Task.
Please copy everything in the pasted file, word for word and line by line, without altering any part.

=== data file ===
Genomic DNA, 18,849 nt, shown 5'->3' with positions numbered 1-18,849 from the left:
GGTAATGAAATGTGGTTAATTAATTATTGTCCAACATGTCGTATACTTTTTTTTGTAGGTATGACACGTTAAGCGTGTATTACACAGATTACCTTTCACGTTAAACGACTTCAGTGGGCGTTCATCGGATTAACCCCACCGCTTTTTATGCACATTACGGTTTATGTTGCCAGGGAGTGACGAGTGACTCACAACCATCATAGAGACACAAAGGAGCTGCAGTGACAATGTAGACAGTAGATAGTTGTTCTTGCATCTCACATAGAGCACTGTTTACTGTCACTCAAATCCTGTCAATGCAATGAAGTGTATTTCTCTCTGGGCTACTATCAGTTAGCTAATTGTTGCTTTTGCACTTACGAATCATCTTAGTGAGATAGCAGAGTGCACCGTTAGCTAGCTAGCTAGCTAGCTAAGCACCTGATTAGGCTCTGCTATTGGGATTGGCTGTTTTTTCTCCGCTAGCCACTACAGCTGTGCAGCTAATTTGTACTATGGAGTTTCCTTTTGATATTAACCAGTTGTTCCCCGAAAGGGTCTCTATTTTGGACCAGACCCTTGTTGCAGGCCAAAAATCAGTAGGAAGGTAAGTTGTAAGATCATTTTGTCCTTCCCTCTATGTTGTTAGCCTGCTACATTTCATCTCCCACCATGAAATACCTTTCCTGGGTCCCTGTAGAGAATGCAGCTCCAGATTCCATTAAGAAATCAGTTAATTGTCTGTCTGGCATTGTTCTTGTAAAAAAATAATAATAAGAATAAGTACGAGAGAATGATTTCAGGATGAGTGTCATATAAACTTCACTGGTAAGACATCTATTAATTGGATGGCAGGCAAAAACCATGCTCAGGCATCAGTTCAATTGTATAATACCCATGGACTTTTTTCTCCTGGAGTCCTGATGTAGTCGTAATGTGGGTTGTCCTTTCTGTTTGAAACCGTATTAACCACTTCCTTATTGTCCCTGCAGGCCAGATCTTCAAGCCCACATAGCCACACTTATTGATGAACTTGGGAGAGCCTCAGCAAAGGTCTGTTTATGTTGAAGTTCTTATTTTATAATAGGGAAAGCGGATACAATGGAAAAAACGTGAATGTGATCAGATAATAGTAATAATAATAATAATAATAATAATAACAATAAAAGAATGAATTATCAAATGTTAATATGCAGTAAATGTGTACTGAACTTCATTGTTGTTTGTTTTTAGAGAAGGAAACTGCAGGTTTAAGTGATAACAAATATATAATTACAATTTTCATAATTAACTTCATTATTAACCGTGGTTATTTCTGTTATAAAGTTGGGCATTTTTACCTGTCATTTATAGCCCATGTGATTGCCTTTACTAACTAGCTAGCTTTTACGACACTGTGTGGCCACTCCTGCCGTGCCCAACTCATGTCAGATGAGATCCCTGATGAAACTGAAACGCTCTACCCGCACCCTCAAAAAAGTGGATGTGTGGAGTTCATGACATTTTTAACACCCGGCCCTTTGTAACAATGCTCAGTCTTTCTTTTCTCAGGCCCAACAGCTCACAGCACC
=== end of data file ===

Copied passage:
Genomic DNA, 18,849 nt, shown 5'->3' with positions numbered 1-18,849 from the left:
GGTAATGAAATGTGGTTAATTAATTATTGTCCAACATGTCGTATACTTTTTTTTGTAGGTATGACACGTTAAGCGTGTATTACACAGATTACCTTTCACGTTAAACGACTTCAGTGGGCGTTCATCGGATTAACCCCACCGCTTTTTATGCACATTACGGTTTATGTTGCCAGGGAGTGACGAGTGACTCACAACCATCATAGAGACACAAAGGAGCTGCAGTGACAATGTAGACAGTAGATAGTTGTTCTTGCATCTCACATAGAGCACTGTTTACTGTCACTCAAATCCTGTCAATGCAATGAAGTGTATTTCTCTCTGGGCTACTATCAGTTAGCTAATTGTTGCTTTTGCACTTACGAATCATCTTAGTGAGATAGCAGAGTGCACCGTTAGCTAGCTAGCTAGCTAGCTAAGCACCTGATTAGGCTCTGCTATTGGGATTGGCTGTTTTTTCTCCGCTAGCCACTACAGCTGTGCAGCTAATTTGTACTATGGAGTTTCCTTTTGATATTAACCAGTTGTTCCCCGAAAGGGTCTCTATTTTGGACCAGACCCTTGTTGCAGGCCAAAAATCAGTAGGAAGGTAAGTTGTAAGATCATTTTGTCCTTCCCTCTATGTTGTTAGCCTGCTACATTTCATCTCCCACCATGAAATACCTTTCCTGGGTCCCTGTAGAGAATGCAGCTCCAGATTCCATTAAGAAATCAGTTAATTGTCTGTCTGGCATTGTTCTTGTAAAAAAATAATAATAAGAATAAGTACGAGAGAATGATTTCAGGATGAGTGTCATATAAACTTCACTGGTAAGACATCTATTAATTGGATGGCAGGCAAAAACCATGCTCAGGCATCAGTTCAATTGTATAATACCCATGGACTTTTTTCTCCTGGAGTCCTGATGTAGTCGTAATGTGGGTTGTCCTTTCTGTTTGAAACCGTATTAACCACTTCCTTATTGTCCCTGCAGGCCAGATCTTCAAGCCCACATAGCCACACTTATTGATGAACTTGGGAGAGCCTCAGCAAAGGTCTGTTTATGTTGAAGTTCTTATTTTATAATAGGGAAAGCGGATACAATGGAAAAAACGTGAATGTGATCAGATAATAGTAATAATAATAATAATAATAATAATAACAATAAAAGAATGAATTATCAAATGTTAATATGCAGTAAATGTGTACTGAACTTCATTGTTGTTTGTTTTTAGAGAAGGAAACTGCAGGTTTAAGTGATAACAAATATATAATTACAATTTTCATAATTAACTTCATTATTAACCGTGGTTATTTCTGTTATAAAGTTGGGCATTTTTACCTGTCATTTATAGCCCATGTGATTGCCTTTACTAACTAGCTAGCTTTTACGACACTGTGTGGCCACTCCTGCCGTGCCCAACTCATGTCAGATGAGATCCCTGATGAAACTGAAACGCTCTACCCGCACCCTCAAAAAAGTGGATGTGTGGAGTTCATGACATTTTTAACACCCGGCCCTTTGTAACAATGCTCAGTCTTTCTTTTCTCAGGCCCAACAGCTCACAGCACC